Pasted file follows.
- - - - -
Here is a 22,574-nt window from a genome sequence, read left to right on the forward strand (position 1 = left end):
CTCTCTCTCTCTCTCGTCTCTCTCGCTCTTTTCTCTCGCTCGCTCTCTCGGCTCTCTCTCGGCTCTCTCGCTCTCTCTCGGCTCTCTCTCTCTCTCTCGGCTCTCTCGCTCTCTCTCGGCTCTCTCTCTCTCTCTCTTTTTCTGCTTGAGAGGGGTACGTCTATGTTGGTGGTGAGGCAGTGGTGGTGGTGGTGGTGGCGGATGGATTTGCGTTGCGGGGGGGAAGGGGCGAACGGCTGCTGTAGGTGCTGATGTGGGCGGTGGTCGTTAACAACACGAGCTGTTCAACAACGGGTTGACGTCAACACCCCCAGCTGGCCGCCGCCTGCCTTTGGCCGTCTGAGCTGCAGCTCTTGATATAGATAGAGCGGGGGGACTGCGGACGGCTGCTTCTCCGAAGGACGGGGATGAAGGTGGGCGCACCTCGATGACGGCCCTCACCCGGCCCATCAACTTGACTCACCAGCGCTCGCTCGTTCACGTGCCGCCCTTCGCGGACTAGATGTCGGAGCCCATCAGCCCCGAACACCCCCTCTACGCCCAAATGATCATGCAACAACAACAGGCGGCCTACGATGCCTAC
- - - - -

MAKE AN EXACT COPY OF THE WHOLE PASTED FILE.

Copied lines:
Here is a 22,574-nt window from a genome sequence, read left to right on the forward strand (position 1 = left end):
CTCTCTCTCTCTCTCGTCTCTCTCGCTCTTTTCTCTCGCTCGCTCTCTCGGCTCTCTCTCGGCTCTCTCGCTCTCTCTCGGCTCTCTCTCTCTCTCTCGGCTCTCTCGCTCTCTCTCGGCTCTCTCTCTCTCTCTCTTTTTCTGCTTGAGAGGGGTACGTCTATGTTGGTGGTGAGGCAGTGGTGGTGGTGGTGGTGGCGGATGGATTTGCGTTGCGGGGGGGAAGGGGCGAACGGCTGCTGTAGGTGCTGATGTGGGCGGTGGTCGTTAACAACACGAGCTGTTCAACAACGGGTTGACGTCAACACCCCCAGCTGGCCGCCGCCTGCCTTTGGCCGTCTGAGCTGCAGCTCTTGATATAGATAGAGCGGGGGGACTGCGGACGGCTGCTTCTCCGAAGGACGGGGATGAAGGTGGGCGCACCTCGATGACGGCCCTCACCCGGCCCATCAACTTGACTCACCAGCGCTCGCTCGTTCACGTGCCGCCCTTCGCGGACTAGATGTCGGAGCCCATCAGCCCCGAACACCCCCTCTACGCCCAAATGATCATGCAACAACAACAGGCGGCCTACGATGCCTAC